In an outburst that triggered irritation in Whitehall, the EU chief negotiator claimed there were still “significant points of disagreement” about the UK’s transition arrangements for leaving the bloc.
He also threatened to scrap the proposed transition period, expected to be up to two years, unless the row could be resolved quickly.
“The clock is ticking,” the Brussels diplomat said at a news conference.
He added: “Time is short. I am concerned because of the shortage of time between now and the autumn when we are going to have to conclude an agreement with the UK.”
EU officials are understood to be concerned that Mr Davis, the EU Exit Secretary, has not held talks with Mr Barnier in Brussels this year.
Michel Barnier seems concerned that talks are not accelerating in the run up to an agreement
Barnier cited ‘significant points of disagreement’ as cause for concern
It’s essential we make progress by means of political discussion, political negotiation
But a source close to the Tory Cabinet minister dismissed their complaints.
“They saw each other in London just a couple of weeks ago,” the source said, adding that Mr Davis planned to visit the Belgian capital for further Brexit talks “in the next few weeks”.
Talks between EU and UK officials to thrash out the details of the so-called “implementation period” after the official Brexit date in March next year have been continuing in Brussels this week.
Mr Barnier also rejected Theresa May’s latest Brexit plans, agreed by senior Cabinet ministers at Chequers last week, as “an illusion”.
He said Brussels would not accept Britain diverging from EU regulations or diluting the rights of EU citizens to settle in Britain during the implementation period.
Speaking at a Brussels press conference, Mr Barnier said: “There are significant points of disagreement with the UK as to what we understand by transition, the conditions for such and the dimensions for such a transition.”
He warned: “In the light of these disagreements, we have not achieved the transition yet.
“On all of these points of disagreement, I am happy to discuss these matters straight away with David Davis. It’s essential we make progress by means of political discussion, political negotiation.”
He claimed it was “obvious” that the UK would have to comply with all EU rules and regulations during the implementation period
“As far as we are concerned, we can’t accept the risk of regulatory divergence during the transition period,” he said.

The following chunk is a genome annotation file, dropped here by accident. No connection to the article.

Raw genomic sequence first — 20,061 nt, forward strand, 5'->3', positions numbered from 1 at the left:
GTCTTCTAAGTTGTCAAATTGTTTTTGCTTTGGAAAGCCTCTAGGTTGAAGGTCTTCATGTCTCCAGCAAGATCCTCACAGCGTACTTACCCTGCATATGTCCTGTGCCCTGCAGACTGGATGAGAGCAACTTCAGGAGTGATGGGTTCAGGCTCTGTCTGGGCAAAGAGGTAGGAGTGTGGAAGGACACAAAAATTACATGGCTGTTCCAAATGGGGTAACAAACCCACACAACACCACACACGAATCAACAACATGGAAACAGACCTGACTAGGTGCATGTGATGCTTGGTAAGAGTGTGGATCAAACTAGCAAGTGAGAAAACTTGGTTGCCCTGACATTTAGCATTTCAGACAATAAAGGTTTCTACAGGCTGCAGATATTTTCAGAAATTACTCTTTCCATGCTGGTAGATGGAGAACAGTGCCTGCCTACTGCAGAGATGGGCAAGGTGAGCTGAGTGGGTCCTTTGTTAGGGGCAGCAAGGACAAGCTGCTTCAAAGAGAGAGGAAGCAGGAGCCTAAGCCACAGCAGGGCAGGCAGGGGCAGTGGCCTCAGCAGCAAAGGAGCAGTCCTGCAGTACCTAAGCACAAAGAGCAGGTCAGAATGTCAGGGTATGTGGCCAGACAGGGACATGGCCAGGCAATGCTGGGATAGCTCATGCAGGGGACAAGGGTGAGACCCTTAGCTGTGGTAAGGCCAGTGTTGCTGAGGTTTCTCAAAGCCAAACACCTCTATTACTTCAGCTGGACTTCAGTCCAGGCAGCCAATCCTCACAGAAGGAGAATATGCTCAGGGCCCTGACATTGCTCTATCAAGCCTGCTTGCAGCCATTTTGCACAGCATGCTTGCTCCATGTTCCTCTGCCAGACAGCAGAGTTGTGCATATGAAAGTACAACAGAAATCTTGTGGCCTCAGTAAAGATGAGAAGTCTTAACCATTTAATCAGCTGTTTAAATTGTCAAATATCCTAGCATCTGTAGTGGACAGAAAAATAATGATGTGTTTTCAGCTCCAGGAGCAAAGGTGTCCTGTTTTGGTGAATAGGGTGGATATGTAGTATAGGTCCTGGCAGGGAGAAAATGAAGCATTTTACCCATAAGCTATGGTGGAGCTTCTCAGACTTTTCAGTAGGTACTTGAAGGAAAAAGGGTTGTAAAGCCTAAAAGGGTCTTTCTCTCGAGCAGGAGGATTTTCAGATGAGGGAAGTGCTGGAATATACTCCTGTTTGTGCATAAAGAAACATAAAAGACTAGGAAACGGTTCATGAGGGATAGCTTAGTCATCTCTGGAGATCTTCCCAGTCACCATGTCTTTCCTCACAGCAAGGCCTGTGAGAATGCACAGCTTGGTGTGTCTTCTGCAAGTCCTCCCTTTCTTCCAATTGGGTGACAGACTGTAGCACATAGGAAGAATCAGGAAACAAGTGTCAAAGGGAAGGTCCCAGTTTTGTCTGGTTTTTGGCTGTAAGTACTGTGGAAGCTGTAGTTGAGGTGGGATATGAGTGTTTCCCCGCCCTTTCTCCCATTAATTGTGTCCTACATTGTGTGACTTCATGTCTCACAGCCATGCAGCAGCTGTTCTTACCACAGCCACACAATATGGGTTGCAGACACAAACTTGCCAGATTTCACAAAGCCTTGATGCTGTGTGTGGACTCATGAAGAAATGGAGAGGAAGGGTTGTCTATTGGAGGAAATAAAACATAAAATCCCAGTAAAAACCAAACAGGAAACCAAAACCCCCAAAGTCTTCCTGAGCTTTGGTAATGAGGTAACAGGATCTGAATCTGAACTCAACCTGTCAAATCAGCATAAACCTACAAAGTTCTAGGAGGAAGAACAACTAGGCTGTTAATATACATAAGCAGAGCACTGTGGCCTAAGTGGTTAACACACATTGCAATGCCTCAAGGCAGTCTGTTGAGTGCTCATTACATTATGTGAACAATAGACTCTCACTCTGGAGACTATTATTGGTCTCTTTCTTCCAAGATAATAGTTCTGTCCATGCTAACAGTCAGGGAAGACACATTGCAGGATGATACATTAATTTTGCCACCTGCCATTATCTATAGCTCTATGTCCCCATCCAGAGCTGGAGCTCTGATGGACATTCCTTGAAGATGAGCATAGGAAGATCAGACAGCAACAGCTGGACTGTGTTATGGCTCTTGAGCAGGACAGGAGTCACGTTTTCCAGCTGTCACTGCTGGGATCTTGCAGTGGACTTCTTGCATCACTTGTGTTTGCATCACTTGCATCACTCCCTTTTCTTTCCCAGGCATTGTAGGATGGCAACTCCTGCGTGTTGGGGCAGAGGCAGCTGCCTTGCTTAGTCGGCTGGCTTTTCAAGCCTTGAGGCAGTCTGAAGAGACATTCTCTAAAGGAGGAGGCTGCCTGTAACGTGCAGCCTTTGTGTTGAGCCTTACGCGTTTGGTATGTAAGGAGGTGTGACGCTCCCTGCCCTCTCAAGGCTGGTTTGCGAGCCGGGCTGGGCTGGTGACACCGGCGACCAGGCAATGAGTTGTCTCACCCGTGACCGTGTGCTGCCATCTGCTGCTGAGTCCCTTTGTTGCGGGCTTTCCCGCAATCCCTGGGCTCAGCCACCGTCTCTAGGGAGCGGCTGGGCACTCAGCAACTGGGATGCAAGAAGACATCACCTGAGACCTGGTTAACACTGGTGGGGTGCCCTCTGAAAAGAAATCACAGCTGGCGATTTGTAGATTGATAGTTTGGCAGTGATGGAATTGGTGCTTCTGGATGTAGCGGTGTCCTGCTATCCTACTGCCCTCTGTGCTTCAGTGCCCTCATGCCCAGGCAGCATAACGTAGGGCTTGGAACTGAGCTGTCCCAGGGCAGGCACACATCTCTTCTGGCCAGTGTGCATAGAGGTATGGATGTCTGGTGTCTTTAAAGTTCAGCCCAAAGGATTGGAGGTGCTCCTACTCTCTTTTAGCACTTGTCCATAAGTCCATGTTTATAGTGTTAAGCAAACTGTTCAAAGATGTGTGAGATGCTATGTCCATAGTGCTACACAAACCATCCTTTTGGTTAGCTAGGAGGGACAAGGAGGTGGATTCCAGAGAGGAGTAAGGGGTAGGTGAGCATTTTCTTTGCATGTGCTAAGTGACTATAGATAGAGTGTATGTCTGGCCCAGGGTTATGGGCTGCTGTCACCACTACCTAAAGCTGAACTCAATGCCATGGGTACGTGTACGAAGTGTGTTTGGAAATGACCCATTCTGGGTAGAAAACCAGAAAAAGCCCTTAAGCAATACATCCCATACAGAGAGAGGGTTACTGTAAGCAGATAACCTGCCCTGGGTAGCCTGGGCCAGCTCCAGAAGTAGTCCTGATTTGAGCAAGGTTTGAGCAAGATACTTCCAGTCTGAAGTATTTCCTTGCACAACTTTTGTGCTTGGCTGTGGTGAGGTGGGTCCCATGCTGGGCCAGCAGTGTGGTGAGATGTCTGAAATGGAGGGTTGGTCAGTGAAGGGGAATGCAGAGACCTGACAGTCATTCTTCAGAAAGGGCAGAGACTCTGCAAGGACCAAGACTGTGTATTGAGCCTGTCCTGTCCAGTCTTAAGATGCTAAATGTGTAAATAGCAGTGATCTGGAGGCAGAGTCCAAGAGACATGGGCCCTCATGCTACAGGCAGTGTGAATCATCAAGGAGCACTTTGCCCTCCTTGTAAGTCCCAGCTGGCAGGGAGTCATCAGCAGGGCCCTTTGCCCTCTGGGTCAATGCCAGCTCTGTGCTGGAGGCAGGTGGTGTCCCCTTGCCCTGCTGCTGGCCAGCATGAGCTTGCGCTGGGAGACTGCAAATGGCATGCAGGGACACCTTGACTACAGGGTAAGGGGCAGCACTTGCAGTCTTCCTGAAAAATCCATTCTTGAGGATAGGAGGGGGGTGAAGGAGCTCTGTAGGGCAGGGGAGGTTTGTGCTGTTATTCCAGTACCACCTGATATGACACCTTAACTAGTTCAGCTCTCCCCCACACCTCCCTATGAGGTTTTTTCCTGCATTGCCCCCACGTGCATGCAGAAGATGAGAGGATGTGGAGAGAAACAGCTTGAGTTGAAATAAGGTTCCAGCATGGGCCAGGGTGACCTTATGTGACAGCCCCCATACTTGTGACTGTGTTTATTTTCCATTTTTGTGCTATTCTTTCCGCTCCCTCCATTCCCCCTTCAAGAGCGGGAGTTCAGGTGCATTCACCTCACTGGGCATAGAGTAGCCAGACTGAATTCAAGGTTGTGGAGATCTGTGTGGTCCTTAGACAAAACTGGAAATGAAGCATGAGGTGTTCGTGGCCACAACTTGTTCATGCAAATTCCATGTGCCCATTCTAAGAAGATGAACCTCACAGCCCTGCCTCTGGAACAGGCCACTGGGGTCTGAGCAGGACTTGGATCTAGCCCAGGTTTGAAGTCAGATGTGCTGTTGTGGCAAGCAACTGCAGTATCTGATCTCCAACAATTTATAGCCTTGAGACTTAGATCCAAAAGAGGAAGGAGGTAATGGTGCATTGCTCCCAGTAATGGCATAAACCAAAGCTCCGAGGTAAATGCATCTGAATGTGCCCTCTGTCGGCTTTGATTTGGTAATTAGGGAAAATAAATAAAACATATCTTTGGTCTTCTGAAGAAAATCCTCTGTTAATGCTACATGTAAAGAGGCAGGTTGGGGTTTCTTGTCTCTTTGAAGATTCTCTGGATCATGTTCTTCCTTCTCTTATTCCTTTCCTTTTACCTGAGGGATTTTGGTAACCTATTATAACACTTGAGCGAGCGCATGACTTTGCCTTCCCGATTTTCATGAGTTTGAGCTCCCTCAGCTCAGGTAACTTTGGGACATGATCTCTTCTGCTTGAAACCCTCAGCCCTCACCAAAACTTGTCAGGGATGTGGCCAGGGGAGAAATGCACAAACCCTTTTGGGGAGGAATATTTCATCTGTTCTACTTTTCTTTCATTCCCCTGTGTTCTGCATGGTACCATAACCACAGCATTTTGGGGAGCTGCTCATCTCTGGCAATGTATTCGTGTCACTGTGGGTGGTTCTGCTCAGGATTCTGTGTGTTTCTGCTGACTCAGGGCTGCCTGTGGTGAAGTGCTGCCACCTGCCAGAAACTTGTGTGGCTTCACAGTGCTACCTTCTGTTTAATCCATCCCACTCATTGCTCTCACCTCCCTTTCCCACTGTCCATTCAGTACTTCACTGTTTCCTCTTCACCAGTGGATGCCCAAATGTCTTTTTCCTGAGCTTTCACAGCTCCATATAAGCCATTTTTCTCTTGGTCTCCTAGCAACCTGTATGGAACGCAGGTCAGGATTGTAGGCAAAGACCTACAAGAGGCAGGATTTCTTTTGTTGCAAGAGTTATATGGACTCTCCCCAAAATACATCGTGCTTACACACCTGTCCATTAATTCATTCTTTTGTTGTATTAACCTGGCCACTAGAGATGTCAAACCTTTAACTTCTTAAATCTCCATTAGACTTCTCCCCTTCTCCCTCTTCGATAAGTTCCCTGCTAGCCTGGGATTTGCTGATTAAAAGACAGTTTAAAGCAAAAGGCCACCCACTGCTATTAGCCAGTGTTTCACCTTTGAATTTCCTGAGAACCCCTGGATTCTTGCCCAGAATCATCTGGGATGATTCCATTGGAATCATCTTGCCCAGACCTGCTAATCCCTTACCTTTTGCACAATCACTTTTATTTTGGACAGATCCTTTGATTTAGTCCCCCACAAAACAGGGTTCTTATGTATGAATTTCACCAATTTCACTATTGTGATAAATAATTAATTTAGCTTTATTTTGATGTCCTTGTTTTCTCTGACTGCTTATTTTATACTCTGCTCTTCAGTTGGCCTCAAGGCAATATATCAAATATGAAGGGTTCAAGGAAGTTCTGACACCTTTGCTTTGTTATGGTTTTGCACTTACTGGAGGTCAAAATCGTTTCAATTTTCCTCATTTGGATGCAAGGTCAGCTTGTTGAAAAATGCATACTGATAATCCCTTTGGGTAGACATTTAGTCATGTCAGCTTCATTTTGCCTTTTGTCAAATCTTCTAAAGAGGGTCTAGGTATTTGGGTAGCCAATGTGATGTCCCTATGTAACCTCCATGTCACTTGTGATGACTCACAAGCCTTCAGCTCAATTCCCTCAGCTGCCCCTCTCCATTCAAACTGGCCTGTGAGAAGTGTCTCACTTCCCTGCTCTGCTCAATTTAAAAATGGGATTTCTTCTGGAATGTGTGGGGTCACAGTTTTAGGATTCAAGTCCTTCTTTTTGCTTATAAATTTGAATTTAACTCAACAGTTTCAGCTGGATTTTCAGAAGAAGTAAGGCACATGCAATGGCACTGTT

A meeting ‘straightaway’ is what Barnier feels is best
“During the transition, clearly, the free movement of persons must be maintained, which means that citizens who arrive before and during the transition period should be treated equitably and in the same manner.”
Mr Barnier repeated his warning that Britain could not pick certain rules to obey and other to ignore.
“It is illusory to imagine a situation in which we would accept cherry-picking,” he said.
“We are responsible for guaranteeing the integrity of the single market. The UK knows what the rules are which underpin that integrity, because they have been helping us put them together for the last 40 years.”
The EU is today expected to publish a draft withdrawal treaty setting out its negotiating position for the long-term relationship with the UK.
Mr Barnier said the document would be 120 pages long with 168 paragraphs and “would not contain suprises”.
A Downing Street spokesman played down the apparent stalemate between London and Brussels last night.
“During a negotiation, you would not expect the sides to immediately agree on everything.
“What is absolutely clear is that both the UK and the EU agree that an implementation period is beneficial and we are working to reach agreement in March.
“That is in the interests of both business and individuals in the UK and the EU 27. We await the publication of the draft text and then we will be in a position to respond,” the spokesman said.
Rejecting the EU’s complaint about Mr Davis’s lack of presence in Brussels, the spokesman added: “They talk on a regular basis.”